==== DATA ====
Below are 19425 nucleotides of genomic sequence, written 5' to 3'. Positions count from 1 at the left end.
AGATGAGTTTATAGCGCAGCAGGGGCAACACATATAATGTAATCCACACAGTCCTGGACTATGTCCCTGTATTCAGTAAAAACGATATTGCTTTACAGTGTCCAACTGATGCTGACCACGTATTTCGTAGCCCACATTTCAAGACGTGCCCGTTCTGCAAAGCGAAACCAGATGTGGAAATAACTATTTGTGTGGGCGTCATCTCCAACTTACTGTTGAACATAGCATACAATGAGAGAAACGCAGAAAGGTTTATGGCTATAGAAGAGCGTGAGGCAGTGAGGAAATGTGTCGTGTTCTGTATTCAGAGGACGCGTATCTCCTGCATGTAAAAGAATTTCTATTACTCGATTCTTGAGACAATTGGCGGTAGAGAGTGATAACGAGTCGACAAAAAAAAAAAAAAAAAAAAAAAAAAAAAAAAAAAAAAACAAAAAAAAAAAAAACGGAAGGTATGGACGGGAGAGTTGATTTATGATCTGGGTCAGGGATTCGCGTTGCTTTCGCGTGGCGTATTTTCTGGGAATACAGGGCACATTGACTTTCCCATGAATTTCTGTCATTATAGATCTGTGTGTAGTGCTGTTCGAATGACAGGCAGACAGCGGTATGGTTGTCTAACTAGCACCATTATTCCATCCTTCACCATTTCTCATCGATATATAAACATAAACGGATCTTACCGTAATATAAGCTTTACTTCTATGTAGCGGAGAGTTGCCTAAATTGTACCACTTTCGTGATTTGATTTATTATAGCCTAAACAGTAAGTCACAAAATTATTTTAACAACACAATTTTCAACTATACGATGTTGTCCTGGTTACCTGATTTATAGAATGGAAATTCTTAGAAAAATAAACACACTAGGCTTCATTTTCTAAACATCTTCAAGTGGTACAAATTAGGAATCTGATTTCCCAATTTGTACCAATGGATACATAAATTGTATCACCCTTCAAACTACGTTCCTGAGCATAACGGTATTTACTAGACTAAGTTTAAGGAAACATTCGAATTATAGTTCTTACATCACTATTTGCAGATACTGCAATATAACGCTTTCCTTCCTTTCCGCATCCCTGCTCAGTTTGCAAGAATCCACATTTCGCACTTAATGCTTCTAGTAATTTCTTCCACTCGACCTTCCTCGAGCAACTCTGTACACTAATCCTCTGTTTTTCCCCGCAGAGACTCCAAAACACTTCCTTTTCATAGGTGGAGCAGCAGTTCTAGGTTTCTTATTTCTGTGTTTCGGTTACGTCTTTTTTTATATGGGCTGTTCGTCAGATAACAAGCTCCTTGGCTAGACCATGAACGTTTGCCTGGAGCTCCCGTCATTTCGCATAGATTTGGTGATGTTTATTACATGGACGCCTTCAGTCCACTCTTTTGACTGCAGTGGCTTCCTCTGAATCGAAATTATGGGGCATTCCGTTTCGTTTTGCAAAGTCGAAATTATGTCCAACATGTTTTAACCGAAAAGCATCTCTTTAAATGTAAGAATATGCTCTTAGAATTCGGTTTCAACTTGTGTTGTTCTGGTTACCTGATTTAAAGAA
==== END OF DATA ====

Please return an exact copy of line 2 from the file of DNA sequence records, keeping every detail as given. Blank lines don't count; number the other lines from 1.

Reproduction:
AGATGAGTTTATAGCGCAGCAGGGGCAACACATATAATGTAATCCACACAGTCCTGGACTATGTCCCTGTATTCAGTAAAAACGATATTGCTTTACAGTGTCCAACTGATGCTGACCACGTATTTCGTAGCCCACATTTCAAGACGTGCCCGTTCTGCAAAGCGAAACCAGATGTGGAAATAACTATTTGTGTGGGCGTCATCTCCAACTTACTGTTGAACATAGCATACAATGAGAGAAACGCAGAAAGGTTTATGGCTATAGAAGAGCGTGAGGCAGTGAGGAAATGTGTCGTGTTCTGTATTCAGAGGACGCGTATCTCCTGCATGTAAAAGAATTTCTATTACTCGATTCTTGAGACAATTGGCGGTAGAGAGTGATAACGAGTCGACAAAAAAAAAAAAAAAAAAAAAAAAAAAAAAAAAAAAAAACAAAAAAAAAAAAAACGGAAGGTATGGACGGGAGAGTTGATTTATGATCTGGGTCAGGGATTCGCGTTGCTTTCGCGTGGCGTATTTTCTGGGAATACAGGGCACATTGACTTTCCCATGAATTTCTGTCATTATAGATCTGTGTGTAGTGCTGTTCGAATGACAGGCAGACAGCGGTATGGTTGTCTAACTAGCACCATTATTCCATCCTTCACCATTTCTCATCGATATATAAACATAAACGGATCTTACCGTAATATAAGCTTTACTTCTATGTAGCGGAGAGTTGCCTAAATTGTACCACTTTCGTGATTTGATTTATTATAGCCTAAACAGTAAGTCACAAAATTATTTTAACAACACAATTTTCAACTATACGATGTTGTCCTGGTTACCTGATTTATAGAATGGAAATTCTTAGAAAAATAAACACACTAGGCTTCATTTTCTAAACATCTTCAAGTGGTACAAATTAGGAATCTGATTTCCCAATTTGTACCAATGGATACATAAATTGTATCACCCTTCAAACTACGTTCCTGAGCATAACGGTATTTACTAGACTAAGTTTAAGGAAACATTCGAATTATAGTTCTTACATCACTATTTGCAGATACTGCAATATAACGCTTTCCTTCCTTTCCGCATCCCTGCTCAGTTTGCAAGAATCCACATTTCGCACTTAATGCTTCTAGTAATTTCTTCCACTCGACCTTCCTCGAGCAACTCTGTACACTAATCCTCTGTTTTTCCCCGCAGAGACTCCAAAACACTTCCTTTTCATAGGTGGAGCAGCAGTTCTAGGTTTCTTATTTCTGTGTTTCGGTTACGTCTTTTTTTATATGGGCTGTTCGTCAGATAACAAGCTCCTTGGCTAGACCATGAACGTTTGCCTGGAGCTCCCGTCATTTCGCATAGATTTGGTGATGTTTATTACATGGACGCCTTCAGTCCACTCTTTTGACTGCAGTGGCTTCCTCTGAATCGAAATTATGGGGCATTCCGTTTCGTTTTGCAAAGTCGAAATTATGTCCAACATGTTTTAACCGAAAAGCATCTCTTTAAATGTAAGAATATGCTCTTAGAATTCGGTTTCAACTTGTGTTGTTCTGGTTACCTGATTTAAAGAA